November 10, 2019 Thirty-Second Sunday in Ordinary time

One of the most moving passages demonstrating fidelity to God is today’s First Reading. In it a mother and her seven sons testify that their faith in God and their fidelity to him are absolute. King Antiochus tries to get them to renounce the rules of their religion, promising them riches and rewards for doing so.

On the contrary, he threatens them with death if they fail to comply. Like so many who place all their hope in temporal realities, the tyrant fails to see what could motivate them outside of these rewards and punishments.

As the sons and, finally, the mother are put to death one by one, they give witness to their belief. They know that the same Creator, God who gave them life, will give them everlasting life for not denying him. Eternal happiness motivates them more than any temporal reward or punishment.

In this refusal to sin against God, even at the cost of their lives, is contained a number of truths which lie at the heart of the Catholic Faith.

In The Gospel of Life Pope John Paul II states: Certainly the life of the body in its earthly state is not an absolute good for the believer, especially as he may be asked to give up his life for a greater good.

This must be the starting point for the Christian – the life of the body in its earthly state is not an absolute good – and so we must be ready to sacrifice this lesser good (our life) for a higher good (God’s law and life eternal).

I think this is a very good point for us so involved with  our earthly lives and activities here and now all the sports and other activities today, to ask ourselves how much time we spent to develop our spiritual condition. Do we have time to improve the spiritual condition of our children? Or we just neglect their spiritual needs? How often do I pray with them? Do I know my faith, am I able to explain to my children what I believe and why? Do I educate myself what the teaching of my faith really is?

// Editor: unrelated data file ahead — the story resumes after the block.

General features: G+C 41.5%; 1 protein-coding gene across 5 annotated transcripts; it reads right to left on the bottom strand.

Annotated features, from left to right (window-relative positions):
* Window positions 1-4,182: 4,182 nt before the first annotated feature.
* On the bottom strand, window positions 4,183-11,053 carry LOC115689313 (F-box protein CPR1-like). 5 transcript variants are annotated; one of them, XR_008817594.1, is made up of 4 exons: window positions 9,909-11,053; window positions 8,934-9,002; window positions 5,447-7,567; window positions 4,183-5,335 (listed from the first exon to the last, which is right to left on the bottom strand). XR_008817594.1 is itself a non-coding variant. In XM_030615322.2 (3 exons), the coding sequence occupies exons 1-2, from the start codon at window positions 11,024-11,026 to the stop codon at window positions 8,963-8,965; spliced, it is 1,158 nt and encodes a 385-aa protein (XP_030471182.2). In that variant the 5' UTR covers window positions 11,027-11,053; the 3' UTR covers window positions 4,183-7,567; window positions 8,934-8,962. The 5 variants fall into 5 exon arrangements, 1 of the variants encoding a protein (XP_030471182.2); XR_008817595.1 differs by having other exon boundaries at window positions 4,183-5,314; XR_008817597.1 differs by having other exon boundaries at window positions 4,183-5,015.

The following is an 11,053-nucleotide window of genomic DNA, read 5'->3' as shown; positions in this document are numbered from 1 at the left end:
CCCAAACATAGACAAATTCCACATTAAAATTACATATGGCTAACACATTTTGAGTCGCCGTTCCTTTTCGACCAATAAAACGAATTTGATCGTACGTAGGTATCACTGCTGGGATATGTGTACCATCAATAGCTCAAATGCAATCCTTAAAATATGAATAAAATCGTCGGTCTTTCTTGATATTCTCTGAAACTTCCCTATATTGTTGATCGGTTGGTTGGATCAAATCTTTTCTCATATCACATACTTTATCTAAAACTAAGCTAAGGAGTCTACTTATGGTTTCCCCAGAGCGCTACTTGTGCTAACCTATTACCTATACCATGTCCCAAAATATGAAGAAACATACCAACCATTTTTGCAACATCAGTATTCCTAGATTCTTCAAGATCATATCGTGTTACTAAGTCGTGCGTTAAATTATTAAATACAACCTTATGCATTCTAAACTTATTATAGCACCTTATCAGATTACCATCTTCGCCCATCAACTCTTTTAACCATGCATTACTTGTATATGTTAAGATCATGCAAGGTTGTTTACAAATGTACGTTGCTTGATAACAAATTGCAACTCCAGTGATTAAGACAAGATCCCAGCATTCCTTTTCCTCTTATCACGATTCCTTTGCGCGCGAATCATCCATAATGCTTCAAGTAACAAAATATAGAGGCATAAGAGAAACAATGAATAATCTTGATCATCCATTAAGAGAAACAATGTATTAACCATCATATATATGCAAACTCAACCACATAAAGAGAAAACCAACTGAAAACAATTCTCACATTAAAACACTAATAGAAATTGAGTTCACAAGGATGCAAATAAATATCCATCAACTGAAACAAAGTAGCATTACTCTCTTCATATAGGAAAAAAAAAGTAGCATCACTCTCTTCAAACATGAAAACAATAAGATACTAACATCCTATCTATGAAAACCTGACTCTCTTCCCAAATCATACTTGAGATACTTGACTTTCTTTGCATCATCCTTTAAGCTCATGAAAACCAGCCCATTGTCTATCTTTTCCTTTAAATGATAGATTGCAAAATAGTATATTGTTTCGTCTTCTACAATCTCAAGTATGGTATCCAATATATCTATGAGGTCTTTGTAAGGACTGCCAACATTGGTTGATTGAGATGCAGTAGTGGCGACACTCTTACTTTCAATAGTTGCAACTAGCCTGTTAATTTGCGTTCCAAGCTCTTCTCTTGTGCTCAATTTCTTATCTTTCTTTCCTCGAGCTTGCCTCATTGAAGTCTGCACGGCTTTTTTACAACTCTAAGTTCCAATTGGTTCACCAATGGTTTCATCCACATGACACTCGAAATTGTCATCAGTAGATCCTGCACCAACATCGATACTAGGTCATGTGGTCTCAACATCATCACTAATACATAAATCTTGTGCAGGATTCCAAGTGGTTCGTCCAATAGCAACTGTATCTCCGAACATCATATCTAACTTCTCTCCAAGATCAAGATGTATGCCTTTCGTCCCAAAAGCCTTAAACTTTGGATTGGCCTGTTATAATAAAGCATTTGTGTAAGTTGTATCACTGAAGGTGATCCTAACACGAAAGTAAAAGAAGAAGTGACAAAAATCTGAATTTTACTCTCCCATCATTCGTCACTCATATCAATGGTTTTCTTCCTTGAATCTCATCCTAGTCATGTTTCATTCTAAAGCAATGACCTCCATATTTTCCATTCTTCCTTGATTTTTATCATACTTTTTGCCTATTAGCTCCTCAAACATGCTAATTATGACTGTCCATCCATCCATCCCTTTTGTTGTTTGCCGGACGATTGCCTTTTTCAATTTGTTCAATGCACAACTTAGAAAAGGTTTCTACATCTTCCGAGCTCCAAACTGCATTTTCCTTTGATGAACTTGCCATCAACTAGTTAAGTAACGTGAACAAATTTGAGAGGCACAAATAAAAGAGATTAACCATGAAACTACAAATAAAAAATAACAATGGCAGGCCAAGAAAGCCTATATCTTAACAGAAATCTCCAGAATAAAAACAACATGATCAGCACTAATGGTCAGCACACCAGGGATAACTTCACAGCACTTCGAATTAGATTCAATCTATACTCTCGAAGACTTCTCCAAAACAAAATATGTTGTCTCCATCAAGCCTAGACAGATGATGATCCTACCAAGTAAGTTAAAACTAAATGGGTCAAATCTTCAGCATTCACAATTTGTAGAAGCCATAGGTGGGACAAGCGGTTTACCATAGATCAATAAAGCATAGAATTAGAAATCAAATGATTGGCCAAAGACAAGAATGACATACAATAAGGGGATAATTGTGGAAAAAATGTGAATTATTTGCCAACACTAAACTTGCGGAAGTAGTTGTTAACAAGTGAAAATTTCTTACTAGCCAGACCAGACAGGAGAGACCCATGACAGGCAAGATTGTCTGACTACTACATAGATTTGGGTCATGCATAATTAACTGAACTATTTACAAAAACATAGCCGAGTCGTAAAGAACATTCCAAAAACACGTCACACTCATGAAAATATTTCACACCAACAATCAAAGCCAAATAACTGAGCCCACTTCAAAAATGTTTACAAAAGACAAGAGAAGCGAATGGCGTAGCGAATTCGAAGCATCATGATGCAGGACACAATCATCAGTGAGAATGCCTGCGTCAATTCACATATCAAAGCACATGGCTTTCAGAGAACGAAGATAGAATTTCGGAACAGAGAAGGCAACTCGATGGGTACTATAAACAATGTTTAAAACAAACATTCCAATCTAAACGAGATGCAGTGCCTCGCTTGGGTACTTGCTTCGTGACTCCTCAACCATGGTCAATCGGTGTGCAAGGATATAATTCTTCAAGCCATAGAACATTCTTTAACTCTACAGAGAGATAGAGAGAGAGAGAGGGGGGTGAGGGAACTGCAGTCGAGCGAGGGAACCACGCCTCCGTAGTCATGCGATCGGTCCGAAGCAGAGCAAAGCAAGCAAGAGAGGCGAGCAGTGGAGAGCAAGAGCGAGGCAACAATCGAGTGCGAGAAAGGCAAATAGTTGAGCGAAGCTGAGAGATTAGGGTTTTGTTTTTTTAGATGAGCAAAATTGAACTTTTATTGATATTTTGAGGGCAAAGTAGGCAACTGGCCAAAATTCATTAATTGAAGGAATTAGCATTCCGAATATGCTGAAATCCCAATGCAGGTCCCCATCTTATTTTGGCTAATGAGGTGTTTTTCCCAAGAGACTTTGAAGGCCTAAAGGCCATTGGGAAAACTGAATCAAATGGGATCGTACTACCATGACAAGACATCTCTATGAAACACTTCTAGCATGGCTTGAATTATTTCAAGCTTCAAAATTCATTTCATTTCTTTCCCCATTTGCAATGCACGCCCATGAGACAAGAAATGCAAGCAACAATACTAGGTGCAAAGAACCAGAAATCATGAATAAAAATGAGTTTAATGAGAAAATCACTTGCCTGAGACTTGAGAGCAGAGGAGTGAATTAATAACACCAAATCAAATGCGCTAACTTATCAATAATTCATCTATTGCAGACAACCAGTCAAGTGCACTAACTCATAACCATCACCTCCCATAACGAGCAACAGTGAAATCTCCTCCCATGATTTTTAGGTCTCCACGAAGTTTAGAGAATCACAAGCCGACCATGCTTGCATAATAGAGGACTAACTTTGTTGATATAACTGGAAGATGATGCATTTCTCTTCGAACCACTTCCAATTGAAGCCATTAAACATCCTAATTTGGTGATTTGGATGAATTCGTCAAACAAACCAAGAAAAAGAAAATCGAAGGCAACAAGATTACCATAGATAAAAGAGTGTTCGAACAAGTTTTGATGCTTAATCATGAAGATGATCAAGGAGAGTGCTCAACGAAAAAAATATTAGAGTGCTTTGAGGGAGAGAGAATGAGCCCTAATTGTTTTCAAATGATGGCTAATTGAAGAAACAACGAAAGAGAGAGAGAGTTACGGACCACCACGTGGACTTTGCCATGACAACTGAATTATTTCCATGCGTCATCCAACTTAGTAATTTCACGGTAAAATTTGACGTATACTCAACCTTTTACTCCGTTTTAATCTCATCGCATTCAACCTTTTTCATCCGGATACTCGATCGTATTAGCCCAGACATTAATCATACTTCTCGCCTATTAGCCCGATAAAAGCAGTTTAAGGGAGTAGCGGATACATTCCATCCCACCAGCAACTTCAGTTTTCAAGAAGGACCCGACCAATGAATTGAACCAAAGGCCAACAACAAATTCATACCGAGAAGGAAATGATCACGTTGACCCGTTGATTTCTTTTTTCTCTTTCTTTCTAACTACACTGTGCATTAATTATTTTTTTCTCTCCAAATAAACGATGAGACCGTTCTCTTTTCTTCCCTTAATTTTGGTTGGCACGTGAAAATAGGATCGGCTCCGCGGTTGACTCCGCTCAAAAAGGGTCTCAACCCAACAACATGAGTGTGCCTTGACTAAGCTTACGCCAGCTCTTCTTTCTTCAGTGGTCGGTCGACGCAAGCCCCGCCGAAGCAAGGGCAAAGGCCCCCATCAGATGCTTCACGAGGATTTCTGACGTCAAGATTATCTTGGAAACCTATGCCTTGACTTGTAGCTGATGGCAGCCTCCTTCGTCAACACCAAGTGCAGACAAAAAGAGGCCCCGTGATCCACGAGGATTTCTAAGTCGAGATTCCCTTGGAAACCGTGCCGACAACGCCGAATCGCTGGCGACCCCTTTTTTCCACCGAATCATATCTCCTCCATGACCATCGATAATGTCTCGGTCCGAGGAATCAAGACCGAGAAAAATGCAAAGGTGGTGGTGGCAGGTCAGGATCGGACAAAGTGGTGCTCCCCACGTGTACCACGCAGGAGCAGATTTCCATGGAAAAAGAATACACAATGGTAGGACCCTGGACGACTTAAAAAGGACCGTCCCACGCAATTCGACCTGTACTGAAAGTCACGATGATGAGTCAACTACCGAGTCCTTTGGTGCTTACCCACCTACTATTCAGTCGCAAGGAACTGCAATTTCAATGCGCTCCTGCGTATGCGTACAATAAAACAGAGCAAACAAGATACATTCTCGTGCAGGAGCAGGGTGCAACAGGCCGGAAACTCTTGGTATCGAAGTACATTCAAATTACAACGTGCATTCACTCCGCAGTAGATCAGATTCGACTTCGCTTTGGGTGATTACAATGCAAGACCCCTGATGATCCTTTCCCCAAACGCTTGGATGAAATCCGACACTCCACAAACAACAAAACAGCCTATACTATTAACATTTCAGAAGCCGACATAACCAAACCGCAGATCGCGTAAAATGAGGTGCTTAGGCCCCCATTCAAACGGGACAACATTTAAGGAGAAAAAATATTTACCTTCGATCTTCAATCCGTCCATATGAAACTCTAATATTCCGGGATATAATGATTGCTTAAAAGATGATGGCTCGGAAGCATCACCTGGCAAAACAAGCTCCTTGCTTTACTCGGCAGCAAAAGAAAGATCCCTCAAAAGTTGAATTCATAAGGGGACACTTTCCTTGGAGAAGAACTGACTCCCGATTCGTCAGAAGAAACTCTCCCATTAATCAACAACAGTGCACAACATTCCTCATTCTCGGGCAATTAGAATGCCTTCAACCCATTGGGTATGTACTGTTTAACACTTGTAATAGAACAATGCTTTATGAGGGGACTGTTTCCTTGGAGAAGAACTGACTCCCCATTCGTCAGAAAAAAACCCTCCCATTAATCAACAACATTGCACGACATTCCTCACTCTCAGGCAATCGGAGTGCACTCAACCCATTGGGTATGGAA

In The Splendor of Life the Pope JP II says: It is an honor characteristic of Christians to obey God rather than men (cf. Acts 4:19; 5:29) and to accept even martyrdom as a consequence.

Obedience to God must be a higher good than our human life. Another rather obvious lesson in all this is the same one we learned last week – faith has little meaning unless we practice it.

John Paul II also wrote a Letter to Children in which he told them: How can we fail to be reminded, for example, of holy boys and girls who lived in the first centuries and are still known and venerated throughout the Church? Saint Agnes, who lived in Rome; Saint Agatha, who was martyred in Sicily; Saint Tarcisius, a boy who is rightly called the “martyr of the Eucharist” because he preferred to die rather than give up Jesus, whom he was carrying under the appearance of bread.

The Gospel today restates the reality of life after death. Jesus instructs the proud Sadducees, who didn’t believe in the resurrection, that if God is the God of Abraham, Isaac and Jacob they must be living, even though they have died. Otherwise, God would be God of the dead, and this is unthinkable. God mentions these three men with whom he had made a covenant and who were themselves faithful to that covenant. Jesus assures that they live in God.